A truly remarkable collection, The Family Diamond ably reminds us that our journey is what defines us, and it is often our less-than-perfect family that gives us the strength and character to carry on. (Holiday 2007 Selection)
From the Publisher
"Nothing is so difficult to write well as a realistic story about ordinary people. Schwarzschild . . . creates nine such stories here. He does it without trickery. He doesn’t need fancy narrative footwork. No smoke. No mirrors. Nothing up the writer’s sleeve. Nothing on his sleeve, either, except for his heart. Schwarzschild’s stories have great heart. And great art¬-art that is all but invisible. In prose so elegant and so transparent that you hardly notice it, these stories simply unfold before your eyes, compelling and utterly real."—Chronogram
Daily Candy
"Known for taking on controversial roles headfirst, it’s at its best in Edward Schwarzschild’s second book, The Family Diamond, a funny/sad collection of nine short stories set in Philly. . . . Deserves a standing ovation."—Daily Candy (Philadelphia edition)
Chronogram
"Nothing is so difficult to write well as a realistic story about ordinary people. Schwarzschild . . . creates nine such stories here. He does it without trickery. He doesn’t need fancy narrative footwork. No smoke. No mirrors. Nothing up the writer’s sleeve. Nothing on his sleeve, either, except for his heart. Schwarzschild’s stories have great heart. And great art¬-art that is all but invisible. In prose so elegant and so transparent that you hardly notice it, these stories simply unfold before your eyes, compelling and utterly real."—Chronogram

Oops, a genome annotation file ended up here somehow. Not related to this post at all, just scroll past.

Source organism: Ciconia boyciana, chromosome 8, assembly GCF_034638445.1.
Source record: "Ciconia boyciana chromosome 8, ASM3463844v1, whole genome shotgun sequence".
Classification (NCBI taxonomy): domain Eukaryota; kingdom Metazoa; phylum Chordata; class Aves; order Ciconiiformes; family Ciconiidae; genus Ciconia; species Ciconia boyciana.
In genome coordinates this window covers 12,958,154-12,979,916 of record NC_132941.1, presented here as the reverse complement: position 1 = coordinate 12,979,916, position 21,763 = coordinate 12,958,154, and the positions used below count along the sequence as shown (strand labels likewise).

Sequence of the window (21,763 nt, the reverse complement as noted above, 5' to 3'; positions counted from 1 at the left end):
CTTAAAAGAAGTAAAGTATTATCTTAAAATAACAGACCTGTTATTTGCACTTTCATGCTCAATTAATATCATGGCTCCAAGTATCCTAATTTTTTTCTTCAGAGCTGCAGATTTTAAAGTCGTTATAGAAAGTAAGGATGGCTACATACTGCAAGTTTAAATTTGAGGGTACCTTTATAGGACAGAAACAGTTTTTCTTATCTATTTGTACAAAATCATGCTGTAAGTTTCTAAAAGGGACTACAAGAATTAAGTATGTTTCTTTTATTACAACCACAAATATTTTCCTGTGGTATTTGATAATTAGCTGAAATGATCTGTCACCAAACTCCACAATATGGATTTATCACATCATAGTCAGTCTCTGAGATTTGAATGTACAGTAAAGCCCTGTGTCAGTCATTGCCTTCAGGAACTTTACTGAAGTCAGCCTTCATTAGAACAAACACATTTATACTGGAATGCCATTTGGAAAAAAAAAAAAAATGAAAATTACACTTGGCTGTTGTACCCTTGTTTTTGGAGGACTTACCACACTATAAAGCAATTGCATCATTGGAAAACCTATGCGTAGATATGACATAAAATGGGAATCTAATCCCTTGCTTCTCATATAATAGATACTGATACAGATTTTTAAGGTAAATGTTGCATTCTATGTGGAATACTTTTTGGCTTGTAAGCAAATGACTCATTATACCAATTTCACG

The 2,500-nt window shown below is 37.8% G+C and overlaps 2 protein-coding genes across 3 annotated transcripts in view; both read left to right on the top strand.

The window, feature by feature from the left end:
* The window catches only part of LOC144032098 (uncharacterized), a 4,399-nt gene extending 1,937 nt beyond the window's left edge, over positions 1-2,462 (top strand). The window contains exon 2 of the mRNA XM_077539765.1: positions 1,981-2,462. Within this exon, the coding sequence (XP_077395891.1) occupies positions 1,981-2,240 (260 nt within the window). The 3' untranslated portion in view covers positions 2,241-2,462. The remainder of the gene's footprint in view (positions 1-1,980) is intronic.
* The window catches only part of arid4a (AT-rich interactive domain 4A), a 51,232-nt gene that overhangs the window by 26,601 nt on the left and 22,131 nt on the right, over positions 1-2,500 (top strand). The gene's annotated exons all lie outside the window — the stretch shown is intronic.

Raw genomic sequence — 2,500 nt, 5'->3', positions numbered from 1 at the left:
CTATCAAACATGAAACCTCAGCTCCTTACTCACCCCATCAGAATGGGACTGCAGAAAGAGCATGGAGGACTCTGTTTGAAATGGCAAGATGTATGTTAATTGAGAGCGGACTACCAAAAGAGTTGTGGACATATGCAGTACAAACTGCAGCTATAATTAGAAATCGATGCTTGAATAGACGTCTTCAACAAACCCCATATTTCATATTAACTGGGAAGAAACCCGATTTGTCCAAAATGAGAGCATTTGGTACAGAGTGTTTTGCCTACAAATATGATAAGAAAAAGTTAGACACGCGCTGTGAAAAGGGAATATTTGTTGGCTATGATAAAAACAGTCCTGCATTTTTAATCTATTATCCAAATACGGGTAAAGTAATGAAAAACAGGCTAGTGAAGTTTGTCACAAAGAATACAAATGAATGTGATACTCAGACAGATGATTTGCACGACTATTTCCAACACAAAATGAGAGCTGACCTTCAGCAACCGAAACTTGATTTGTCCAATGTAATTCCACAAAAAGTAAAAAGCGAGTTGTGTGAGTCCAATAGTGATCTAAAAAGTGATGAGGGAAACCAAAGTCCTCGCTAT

Publishers Weekly

The mostly middle class, Jewish Philadelphians of Schwarzschild's adept story collection (following the debut novel Responsible Men) lead clannish, semimarginalized existences. The young boy of "No Rest for the Middleman" finds himself, on the holiest day of the Jewish year, a pawn in a questionable deal between his father and two shady businessmen. In "Reunion," the pregnant Kim exhausts her brother, sister-in-law and dying mother with her irresponsible search for perfect love. The longest and most dramatically satisfying story in the collection, "What to Expect," tells of early widower Claude, who must let go of his adult son, Larry, as the latter marries and expects a child of his own. Several other stories feature Charlie and Milly Diamond, an elderly married couple facing the indignities of old age together. All the stories are told in a naturalistic style, except for the last, "Irreversible," in which Charlie and Milly regain their youth to the puzzlement of the other residents at the Spring Garden Retirement Community. The bonds of love are alternately tenuous and tensile in Schwarzschild's acutely observed and quietly affecting stories. (Sept.)